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House of Commons

Wednesday 5 December 2001

The House met at half-past Two o'clock


[Mr. Speaker in the Chair]

Oral Answers to Questions


The Secretary of State was asked—

Good Friday Agreement

1. Richard Burden (Birmingham, Northfield): If he will make a statement on the steps he has taken to secure the full implementation of the Good Friday agreement. [18092]

The Secretary of State for Northern Ireland (Dr. John Reid): The British Government remain wholly committed to the full implementation of the Belfast agreement. We must now build on the considerable progress that we have made in recent weeks and concentrate on stabilising the institutions and moving ahead with all the remaining aspects of the agreement.

Richard Burden: I welcome the achievements of recent weeks and my right hon. Friend's contribution to those achievements. Given that a number of paramilitary groups, including loyalist paramilitary groups, are still not on ceasefire, how realistic is it to aim to achieve full decommissioning by February? What can be done to ensure that General de Chastelain can continue his work so that we can keep in place the legal framework for decommissioning?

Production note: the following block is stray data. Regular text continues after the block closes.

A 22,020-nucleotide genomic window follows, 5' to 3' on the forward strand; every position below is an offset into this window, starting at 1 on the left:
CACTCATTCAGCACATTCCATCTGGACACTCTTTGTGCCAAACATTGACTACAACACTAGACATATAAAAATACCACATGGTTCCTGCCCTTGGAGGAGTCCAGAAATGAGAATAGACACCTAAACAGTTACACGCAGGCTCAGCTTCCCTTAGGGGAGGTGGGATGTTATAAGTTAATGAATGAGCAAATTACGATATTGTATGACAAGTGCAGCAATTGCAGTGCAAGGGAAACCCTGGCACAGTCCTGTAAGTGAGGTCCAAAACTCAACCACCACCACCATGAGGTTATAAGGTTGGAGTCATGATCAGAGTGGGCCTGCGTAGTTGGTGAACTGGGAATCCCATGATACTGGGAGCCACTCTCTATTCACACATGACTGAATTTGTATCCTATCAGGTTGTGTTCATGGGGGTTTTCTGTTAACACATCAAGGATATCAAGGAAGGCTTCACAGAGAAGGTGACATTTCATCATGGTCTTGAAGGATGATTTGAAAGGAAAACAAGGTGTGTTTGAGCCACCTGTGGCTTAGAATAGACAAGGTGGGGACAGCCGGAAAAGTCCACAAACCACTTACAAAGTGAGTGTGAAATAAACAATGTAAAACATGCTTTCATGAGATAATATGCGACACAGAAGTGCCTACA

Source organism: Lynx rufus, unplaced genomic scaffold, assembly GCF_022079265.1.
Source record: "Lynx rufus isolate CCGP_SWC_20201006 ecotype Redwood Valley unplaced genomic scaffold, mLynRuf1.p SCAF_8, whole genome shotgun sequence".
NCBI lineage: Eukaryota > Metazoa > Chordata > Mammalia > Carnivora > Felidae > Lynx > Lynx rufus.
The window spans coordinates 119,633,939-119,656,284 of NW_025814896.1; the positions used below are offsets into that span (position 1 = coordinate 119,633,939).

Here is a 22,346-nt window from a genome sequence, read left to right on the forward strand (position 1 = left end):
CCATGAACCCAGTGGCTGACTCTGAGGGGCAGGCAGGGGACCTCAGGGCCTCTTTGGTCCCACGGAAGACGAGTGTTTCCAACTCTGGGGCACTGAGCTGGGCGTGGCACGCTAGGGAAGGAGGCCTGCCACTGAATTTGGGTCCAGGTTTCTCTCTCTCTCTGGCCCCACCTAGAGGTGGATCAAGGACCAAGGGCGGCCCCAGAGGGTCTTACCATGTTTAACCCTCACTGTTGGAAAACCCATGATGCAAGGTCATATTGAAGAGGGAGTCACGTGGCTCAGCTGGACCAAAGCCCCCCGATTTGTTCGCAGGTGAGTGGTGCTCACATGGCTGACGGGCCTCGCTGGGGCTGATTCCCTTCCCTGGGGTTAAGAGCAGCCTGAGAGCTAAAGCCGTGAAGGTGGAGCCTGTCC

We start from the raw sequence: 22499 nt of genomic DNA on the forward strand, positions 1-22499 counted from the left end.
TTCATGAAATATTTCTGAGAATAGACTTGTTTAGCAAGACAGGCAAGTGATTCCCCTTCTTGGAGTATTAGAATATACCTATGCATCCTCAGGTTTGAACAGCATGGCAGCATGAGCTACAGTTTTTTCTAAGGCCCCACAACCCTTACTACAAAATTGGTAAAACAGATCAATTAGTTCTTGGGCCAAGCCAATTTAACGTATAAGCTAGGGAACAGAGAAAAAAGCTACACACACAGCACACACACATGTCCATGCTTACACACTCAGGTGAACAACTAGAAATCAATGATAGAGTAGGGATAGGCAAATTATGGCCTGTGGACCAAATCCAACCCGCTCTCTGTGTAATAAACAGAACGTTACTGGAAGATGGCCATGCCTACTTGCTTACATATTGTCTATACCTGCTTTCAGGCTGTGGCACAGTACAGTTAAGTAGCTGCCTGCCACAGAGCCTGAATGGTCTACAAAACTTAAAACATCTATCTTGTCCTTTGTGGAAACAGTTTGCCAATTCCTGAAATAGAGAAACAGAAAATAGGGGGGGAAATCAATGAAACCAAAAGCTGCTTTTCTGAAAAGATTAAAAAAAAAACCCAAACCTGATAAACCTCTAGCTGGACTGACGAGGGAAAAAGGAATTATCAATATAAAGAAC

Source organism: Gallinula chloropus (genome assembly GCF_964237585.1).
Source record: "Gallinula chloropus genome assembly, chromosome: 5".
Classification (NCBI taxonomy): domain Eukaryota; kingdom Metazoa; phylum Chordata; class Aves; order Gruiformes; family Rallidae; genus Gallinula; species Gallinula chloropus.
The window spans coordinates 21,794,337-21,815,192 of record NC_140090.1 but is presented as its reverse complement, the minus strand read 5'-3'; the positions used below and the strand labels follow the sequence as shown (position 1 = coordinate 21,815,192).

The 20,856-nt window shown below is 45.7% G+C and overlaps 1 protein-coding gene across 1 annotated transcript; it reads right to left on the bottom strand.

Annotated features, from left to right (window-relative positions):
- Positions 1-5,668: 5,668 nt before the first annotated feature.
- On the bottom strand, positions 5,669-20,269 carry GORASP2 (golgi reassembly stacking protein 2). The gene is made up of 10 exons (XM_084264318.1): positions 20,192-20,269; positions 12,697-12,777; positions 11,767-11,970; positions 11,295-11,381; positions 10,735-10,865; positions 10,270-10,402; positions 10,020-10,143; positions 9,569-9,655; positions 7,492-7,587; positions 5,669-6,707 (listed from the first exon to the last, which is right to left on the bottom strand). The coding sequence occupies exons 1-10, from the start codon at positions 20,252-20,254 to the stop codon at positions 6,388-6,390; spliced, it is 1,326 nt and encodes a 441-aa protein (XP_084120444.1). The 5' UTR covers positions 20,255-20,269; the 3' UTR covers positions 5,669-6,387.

Dr. Reid: It is true, of course, that General de Chastelain, whom I met on Monday this week, has made a considerable contribution through his calm endurance. I am sure that the entire House would wish to thank him for his contribution. We welcome the progress that has been made, including the historic and significant step by the IRA, but my hon. Friend is right to say that there is a long way to go. Some loyalists have not started the process of decommissioning and are not even on ceasefire, so it is extremely unlikely that the process can be completed by February. Of course, the remit of General de Chastelain does not expire then. It is a continual remit, at the behest of the two Governments, but we need the legal framework that allows decommissioning to take place, and in the very near future we will bring before the House legislation to enable that to happen.